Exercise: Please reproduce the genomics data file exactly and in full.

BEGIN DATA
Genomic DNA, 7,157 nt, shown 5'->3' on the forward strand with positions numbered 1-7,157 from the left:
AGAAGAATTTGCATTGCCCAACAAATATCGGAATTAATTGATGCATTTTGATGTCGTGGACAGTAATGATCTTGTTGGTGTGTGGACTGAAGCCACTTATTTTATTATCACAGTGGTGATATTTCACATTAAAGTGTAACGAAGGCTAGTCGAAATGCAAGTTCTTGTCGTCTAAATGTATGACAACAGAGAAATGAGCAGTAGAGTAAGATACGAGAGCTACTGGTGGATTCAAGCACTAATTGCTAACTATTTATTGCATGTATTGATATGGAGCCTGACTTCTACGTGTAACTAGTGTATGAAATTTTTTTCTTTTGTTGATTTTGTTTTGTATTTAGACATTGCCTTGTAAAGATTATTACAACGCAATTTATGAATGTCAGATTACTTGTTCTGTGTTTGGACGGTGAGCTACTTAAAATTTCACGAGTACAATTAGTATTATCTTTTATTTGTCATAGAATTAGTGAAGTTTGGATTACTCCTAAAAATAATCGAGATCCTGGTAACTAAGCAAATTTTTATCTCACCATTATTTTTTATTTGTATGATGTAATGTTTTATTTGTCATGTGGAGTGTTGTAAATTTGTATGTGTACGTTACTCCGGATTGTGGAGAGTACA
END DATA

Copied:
Genomic DNA, 7,157 nt, shown 5'->3' on the forward strand with positions numbered 1-7,157 from the left:
AGAAGAATTTGCATTGCCCAACAAATATCGGAATTAATTGATGCATTTTGATGTCGTGGACAGTAATGATCTTGTTGGTGTGTGGACTGAAGCCACTTATTTTATTATCACAGTGGTGATATTTCACATTAAAGTGTAACGAAGGCTAGTCGAAATGCAAGTTCTTGTCGTCTAAATGTATGACAACAGAGAAATGAGCAGTAGAGTAAGATACGAGAGCTACTGGTGGATTCAAGCACTAATTGCTAACTATTTATTGCATGTATTGATATGGAGCCTGACTTCTACGTGTAACTAGTGTATGAAATTTTTTTCTTTTGTTGATTTTGTTTTGTATTTAGACATTGCCTTGTAAAGATTATTACAACGCAATTTATGAATGTCAGATTACTTGTTCTGTGTTTGGACGGTGAGCTACTTAAAATTTCACGAGTACAATTAGTATTATCTTTTATTTGTCATAGAATTAGTGAAGTTTGGATTACTCCTAAAAATAATCGAGATCCTGGTAACTAAGCAAATTTTTATCTCACCATTATTTTTTATTTGTATGATGTAATGTTTTATTTGTCATGTGGAGTGTTGTAAATTTGTATGTGTACGTTACTCCGGATTGTGGAGAGTACA